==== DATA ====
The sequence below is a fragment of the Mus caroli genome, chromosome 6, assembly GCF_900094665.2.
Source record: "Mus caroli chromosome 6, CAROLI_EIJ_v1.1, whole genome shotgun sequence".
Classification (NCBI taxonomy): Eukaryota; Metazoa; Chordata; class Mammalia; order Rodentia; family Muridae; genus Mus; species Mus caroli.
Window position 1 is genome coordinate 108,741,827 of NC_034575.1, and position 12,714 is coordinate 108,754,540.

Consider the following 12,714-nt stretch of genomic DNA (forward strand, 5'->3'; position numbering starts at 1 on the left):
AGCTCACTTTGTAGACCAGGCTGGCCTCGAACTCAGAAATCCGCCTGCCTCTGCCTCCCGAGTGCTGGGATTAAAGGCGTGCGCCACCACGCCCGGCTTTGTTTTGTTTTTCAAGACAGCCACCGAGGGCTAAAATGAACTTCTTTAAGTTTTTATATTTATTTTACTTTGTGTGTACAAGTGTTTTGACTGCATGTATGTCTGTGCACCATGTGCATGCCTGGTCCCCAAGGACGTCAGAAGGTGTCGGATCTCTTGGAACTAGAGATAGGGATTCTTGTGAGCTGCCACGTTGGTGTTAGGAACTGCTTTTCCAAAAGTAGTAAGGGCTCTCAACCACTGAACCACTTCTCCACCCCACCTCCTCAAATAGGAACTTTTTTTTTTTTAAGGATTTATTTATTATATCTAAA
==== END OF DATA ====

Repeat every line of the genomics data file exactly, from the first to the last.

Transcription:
The sequence below is a fragment of the Mus caroli genome, chromosome 6, assembly GCF_900094665.2.
Source record: "Mus caroli chromosome 6, CAROLI_EIJ_v1.1, whole genome shotgun sequence".
Classification (NCBI taxonomy): Eukaryota; Metazoa; Chordata; class Mammalia; order Rodentia; family Muridae; genus Mus; species Mus caroli.
Window position 1 is genome coordinate 108,741,827 of NC_034575.1, and position 12,714 is coordinate 108,754,540.

Consider the following 12,714-nt stretch of genomic DNA (forward strand, 5'->3'; position numbering starts at 1 on the left):
AGCTCACTTTGTAGACCAGGCTGGCCTCGAACTCAGAAATCCGCCTGCCTCTGCCTCCCGAGTGCTGGGATTAAAGGCGTGCGCCACCACGCCCGGCTTTGTTTTGTTTTTCAAGACAGCCACCGAGGGCTAAAATGAACTTCTTTAAGTTTTTATATTTATTTTACTTTGTGTGTACAAGTGTTTTGACTGCATGTATGTCTGTGCACCATGTGCATGCCTGGTCCCCAAGGACGTCAGAAGGTGTCGGATCTCTTGGAACTAGAGATAGGGATTCTTGTGAGCTGCCACGTTGGTGTTAGGAACTGCTTTTCCAAAAGTAGTAAGGGCTCTCAACCACTGAACCACTTCTCCACCCCACCTCCTCAAATAGGAACTTTTTTTTTTTTAAGGATTTATTTATTATATCTAAA